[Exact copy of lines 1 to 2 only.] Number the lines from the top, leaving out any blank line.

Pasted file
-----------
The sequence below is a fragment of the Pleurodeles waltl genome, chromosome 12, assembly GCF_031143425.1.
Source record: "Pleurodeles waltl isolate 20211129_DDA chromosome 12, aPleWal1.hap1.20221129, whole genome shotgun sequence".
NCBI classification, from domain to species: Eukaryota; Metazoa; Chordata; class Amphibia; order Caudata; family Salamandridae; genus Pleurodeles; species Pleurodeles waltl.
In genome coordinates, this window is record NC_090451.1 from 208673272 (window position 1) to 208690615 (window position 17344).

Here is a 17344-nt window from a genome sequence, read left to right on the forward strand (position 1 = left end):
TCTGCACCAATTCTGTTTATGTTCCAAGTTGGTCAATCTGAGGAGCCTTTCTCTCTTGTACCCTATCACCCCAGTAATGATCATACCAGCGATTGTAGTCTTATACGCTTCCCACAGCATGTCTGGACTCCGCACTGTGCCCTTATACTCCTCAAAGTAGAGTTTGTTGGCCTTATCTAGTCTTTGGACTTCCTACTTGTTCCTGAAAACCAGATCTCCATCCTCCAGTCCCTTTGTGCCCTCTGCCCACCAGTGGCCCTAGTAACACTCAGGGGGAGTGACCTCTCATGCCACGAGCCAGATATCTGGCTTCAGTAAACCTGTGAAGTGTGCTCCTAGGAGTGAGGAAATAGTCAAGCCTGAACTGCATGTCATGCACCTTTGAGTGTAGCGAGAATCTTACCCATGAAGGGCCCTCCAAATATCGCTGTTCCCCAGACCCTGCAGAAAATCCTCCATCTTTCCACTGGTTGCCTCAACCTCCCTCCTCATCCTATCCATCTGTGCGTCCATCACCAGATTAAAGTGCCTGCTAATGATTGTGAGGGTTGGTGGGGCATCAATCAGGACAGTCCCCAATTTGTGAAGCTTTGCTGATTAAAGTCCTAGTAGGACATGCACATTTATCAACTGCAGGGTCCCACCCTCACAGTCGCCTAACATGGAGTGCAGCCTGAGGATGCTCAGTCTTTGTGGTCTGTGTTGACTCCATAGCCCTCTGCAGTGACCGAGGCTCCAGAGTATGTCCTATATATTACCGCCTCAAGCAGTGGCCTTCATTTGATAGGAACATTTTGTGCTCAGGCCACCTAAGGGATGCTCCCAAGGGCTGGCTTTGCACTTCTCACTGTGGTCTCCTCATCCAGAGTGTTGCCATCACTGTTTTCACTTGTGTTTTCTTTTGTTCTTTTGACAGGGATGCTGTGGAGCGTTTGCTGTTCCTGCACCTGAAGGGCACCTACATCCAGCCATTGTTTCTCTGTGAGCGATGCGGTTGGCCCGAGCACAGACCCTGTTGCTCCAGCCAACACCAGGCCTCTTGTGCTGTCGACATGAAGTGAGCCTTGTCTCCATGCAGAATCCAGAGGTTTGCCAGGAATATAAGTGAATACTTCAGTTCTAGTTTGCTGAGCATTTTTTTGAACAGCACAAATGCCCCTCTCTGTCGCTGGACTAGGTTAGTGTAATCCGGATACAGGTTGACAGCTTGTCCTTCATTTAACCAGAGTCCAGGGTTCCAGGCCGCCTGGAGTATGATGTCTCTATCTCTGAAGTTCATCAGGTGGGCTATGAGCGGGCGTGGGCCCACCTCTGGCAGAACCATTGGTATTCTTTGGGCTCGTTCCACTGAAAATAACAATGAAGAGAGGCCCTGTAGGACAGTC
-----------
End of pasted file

The sequence below is a fragment of the Pleurodeles waltl genome, chromosome 12, assembly GCF_031143425.1.
Source record: "Pleurodeles waltl isolate 20211129_DDA chromosome 12, aPleWal1.hap1.20221129, whole genome shotgun sequence".